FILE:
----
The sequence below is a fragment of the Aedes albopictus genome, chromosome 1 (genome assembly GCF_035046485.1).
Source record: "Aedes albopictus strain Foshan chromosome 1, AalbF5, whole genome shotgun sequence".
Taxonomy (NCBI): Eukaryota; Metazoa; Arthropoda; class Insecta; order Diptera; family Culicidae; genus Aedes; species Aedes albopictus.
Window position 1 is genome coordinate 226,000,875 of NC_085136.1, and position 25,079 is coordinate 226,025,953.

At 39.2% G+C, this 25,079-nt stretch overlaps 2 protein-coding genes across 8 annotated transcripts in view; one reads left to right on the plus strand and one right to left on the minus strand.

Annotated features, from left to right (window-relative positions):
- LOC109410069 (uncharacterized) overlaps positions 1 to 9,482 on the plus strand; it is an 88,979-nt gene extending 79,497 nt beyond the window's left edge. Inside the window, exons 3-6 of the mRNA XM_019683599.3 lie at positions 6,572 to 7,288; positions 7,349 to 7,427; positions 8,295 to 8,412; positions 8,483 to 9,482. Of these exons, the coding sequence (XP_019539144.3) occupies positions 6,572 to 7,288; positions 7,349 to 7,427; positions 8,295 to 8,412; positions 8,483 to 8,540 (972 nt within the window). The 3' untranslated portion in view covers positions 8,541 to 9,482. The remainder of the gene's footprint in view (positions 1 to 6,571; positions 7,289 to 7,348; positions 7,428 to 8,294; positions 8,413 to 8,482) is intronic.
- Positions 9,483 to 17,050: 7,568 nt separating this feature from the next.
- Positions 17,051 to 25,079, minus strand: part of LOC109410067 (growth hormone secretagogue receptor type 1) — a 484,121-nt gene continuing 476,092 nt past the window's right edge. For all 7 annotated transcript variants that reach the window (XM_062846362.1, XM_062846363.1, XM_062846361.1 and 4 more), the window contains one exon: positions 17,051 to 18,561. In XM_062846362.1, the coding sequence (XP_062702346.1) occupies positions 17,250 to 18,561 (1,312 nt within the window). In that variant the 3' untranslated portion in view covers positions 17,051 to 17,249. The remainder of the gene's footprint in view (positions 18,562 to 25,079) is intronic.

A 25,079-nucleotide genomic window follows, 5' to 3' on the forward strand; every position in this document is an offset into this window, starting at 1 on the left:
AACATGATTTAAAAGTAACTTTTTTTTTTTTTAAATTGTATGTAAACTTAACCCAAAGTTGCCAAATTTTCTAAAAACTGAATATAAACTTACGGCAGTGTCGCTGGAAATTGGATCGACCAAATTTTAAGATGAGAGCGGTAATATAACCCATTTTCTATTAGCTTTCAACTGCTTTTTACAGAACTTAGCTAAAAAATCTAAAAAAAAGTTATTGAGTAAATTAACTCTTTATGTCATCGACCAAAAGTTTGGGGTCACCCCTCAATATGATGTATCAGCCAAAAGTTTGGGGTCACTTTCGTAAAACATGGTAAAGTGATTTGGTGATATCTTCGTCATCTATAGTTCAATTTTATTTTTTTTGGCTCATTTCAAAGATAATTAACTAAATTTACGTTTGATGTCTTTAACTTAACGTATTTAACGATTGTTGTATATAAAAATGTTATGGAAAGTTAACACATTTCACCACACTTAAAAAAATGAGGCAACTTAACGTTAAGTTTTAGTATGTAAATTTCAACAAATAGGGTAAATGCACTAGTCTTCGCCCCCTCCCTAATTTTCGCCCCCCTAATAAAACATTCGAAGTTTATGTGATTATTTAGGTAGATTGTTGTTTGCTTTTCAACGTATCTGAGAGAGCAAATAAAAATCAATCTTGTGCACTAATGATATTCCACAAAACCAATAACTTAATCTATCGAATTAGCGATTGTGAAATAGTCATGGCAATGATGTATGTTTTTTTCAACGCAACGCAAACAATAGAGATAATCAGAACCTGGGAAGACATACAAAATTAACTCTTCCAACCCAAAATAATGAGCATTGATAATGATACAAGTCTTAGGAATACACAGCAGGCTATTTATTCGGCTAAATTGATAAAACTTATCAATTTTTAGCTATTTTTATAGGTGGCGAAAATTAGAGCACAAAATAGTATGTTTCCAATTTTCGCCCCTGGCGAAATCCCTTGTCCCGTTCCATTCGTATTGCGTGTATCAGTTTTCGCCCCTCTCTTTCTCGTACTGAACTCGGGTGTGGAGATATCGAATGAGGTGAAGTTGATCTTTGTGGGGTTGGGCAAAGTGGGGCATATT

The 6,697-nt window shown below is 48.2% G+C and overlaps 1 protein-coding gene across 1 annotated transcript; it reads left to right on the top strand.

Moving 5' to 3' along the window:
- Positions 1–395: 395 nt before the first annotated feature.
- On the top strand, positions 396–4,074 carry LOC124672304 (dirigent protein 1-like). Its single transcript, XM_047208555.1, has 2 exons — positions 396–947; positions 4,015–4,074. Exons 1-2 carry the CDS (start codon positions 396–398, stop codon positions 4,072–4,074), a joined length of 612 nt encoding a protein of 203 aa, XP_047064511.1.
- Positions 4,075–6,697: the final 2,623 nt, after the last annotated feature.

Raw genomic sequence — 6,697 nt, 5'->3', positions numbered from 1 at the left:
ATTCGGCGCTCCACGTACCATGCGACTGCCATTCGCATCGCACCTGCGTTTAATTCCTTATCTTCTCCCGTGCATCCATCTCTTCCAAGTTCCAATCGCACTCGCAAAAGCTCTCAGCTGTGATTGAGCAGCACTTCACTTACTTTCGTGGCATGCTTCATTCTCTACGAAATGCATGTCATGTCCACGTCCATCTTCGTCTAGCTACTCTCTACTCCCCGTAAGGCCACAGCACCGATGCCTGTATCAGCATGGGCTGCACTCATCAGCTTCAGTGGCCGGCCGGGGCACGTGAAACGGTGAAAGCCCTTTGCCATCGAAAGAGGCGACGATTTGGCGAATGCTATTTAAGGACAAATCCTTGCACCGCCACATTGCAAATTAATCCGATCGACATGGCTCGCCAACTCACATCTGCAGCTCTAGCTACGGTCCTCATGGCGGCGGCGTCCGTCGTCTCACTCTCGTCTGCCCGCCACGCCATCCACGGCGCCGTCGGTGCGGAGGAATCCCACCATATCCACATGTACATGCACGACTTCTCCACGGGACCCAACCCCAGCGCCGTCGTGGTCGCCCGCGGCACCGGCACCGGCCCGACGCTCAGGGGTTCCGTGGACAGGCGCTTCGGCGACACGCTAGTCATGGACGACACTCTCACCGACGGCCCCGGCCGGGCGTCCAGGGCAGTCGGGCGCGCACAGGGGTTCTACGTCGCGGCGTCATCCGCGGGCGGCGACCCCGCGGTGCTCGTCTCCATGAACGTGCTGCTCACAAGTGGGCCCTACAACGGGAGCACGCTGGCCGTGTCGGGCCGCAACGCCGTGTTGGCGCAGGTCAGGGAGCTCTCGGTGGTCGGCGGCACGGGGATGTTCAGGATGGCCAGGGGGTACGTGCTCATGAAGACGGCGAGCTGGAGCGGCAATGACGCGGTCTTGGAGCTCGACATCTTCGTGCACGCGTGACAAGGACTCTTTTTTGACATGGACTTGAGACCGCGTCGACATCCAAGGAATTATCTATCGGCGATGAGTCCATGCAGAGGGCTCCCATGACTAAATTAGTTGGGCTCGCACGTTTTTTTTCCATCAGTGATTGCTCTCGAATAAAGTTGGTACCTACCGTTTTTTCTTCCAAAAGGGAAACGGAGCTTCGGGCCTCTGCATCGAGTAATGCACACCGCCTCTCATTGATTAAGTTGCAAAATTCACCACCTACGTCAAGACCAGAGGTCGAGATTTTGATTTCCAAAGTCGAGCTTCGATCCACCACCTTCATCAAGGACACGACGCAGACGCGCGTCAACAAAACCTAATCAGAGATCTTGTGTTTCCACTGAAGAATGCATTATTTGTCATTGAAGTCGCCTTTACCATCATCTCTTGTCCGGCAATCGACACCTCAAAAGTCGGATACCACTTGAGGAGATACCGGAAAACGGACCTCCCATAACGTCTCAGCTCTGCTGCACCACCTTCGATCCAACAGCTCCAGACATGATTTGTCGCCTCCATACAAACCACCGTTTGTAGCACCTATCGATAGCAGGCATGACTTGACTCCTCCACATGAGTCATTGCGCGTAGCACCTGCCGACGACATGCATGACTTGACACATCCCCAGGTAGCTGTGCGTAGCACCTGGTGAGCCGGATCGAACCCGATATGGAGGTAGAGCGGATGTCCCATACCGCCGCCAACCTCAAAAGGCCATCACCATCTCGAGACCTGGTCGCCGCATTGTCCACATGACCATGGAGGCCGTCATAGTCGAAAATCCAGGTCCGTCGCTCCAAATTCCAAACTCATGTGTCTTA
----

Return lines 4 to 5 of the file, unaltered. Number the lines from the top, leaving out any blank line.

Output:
Window position 1 is genome coordinate 226,000,875 of NC_085136.1, and position 25,079 is coordinate 226,025,953.

At 39.2% G+C, this 25,079-nt stretch overlaps 2 protein-coding genes across 8 annotated transcripts in view; one reads left to right on the plus strand and one right to left on the minus strand.